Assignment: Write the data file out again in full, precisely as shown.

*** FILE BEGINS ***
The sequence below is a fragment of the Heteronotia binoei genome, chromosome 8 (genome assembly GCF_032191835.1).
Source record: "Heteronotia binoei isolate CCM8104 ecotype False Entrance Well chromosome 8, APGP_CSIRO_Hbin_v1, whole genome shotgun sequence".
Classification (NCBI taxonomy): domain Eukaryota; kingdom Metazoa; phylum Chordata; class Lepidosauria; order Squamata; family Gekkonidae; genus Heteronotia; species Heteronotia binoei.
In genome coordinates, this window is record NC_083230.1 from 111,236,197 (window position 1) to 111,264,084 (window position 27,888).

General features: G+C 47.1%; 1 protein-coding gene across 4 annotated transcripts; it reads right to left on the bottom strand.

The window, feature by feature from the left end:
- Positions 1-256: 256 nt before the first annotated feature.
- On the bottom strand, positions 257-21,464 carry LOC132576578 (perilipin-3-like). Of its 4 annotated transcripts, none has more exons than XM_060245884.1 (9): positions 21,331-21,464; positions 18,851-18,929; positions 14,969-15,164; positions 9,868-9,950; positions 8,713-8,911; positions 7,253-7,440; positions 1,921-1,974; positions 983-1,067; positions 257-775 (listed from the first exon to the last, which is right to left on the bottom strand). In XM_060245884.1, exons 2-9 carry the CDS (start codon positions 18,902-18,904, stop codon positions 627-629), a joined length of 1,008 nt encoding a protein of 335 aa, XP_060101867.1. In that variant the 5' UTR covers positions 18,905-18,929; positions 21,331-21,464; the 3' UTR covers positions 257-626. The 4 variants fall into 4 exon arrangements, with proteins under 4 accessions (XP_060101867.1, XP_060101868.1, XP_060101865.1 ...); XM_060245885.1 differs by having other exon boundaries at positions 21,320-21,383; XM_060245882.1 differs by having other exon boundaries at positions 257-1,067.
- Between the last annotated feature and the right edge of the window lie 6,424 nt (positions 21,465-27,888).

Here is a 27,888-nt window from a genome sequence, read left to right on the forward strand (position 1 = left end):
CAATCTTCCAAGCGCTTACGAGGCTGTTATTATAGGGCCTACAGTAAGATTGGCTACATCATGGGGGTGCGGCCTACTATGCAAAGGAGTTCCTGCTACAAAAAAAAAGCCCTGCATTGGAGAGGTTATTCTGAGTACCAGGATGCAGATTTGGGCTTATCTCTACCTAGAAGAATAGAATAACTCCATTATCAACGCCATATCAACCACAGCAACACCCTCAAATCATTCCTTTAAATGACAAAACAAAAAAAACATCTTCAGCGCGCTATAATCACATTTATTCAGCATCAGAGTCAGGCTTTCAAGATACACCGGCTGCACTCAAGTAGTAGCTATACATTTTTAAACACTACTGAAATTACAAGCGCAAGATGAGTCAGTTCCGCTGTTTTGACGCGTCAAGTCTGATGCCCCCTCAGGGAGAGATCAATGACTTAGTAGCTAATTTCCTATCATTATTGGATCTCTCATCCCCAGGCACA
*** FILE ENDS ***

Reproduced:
The sequence below is a fragment of the Heteronotia binoei genome, chromosome 8 (genome assembly GCF_032191835.1).
Source record: "Heteronotia binoei isolate CCM8104 ecotype False Entrance Well chromosome 8, APGP_CSIRO_Hbin_v1, whole genome shotgun sequence".
Classification (NCBI taxonomy): domain Eukaryota; kingdom Metazoa; phylum Chordata; class Lepidosauria; order Squamata; family Gekkonidae; genus Heteronotia; species Heteronotia binoei.
In genome coordinates, this window is record NC_083230.1 from 111,236,197 (window position 1) to 111,264,084 (window position 27,888).

General features: G+C 47.1%; 1 protein-coding gene across 4 annotated transcripts; it reads right to left on the bottom strand.

The window, feature by feature from the left end:
- Positions 1-256: 256 nt before the first annotated feature.
- On the bottom strand, positions 257-21,464 carry LOC132576578 (perilipin-3-like). Of its 4 annotated transcripts, none has more exons than XM_060245884.1 (9): positions 21,331-21,464; positions 18,851-18,929; positions 14,969-15,164; positions 9,868-9,950; positions 8,713-8,911; positions 7,253-7,440; positions 1,921-1,974; positions 983-1,067; positions 257-775 (listed from the first exon to the last, which is right to left on the bottom strand). In XM_060245884.1, exons 2-9 carry the CDS (start codon positions 18,902-18,904, stop codon positions 627-629), a joined length of 1,008 nt encoding a protein of 335 aa, XP_060101867.1. In that variant the 5' UTR covers positions 18,905-18,929; positions 21,331-21,464; the 3' UTR covers positions 257-626. The 4 variants fall into 4 exon arrangements, with proteins under 4 accessions (XP_060101867.1, XP_060101868.1, XP_060101865.1 ...); XM_060245885.1 differs by having other exon boundaries at positions 21,320-21,383; XM_060245882.1 differs by having other exon boundaries at positions 257-1,067.
- Between the last annotated feature and the right edge of the window lie 6,424 nt (positions 21,465-27,888).

Here is a 27,888-nt window from a genome sequence, read left to right on the forward strand (position 1 = left end):
CAATCTTCCAAGCGCTTACGAGGCTGTTATTATAGGGCCTACAGTAAGATTGGCTACATCATGGGGGTGCGGCCTACTATGCAAAGGAGTTCCTGCTACAAAAAAAAAGCCCTGCATTGGAGAGGTTATTCTGAGTACCAGGATGCAGATTTGGGCTTATCTCTACCTAGAAGAATAGAATAACTCCATTATCAACGCCATATCAACCACAGCAACACCCTCAAATCATTCCTTTAAATGACAAAACAAAAAAAACATCTTCAGCGCGCTATAATCACATTTATTCAGCATCAGAGTCAGGCTTTCAAGATACACCGGCTGCACTCAAGTAGTAGCTATACATTTTTAAACACTACTGAAATTACAAGCGCAAGATGAGTCAGTTCCGCTGTTTTGACGCGTCAAGTCTGATGCCCCCTCAGGGAGAGATCAATGACTTAGTAGCTAATTTCCTATCATTATTGGATCTCTCATCCCCAGGCACA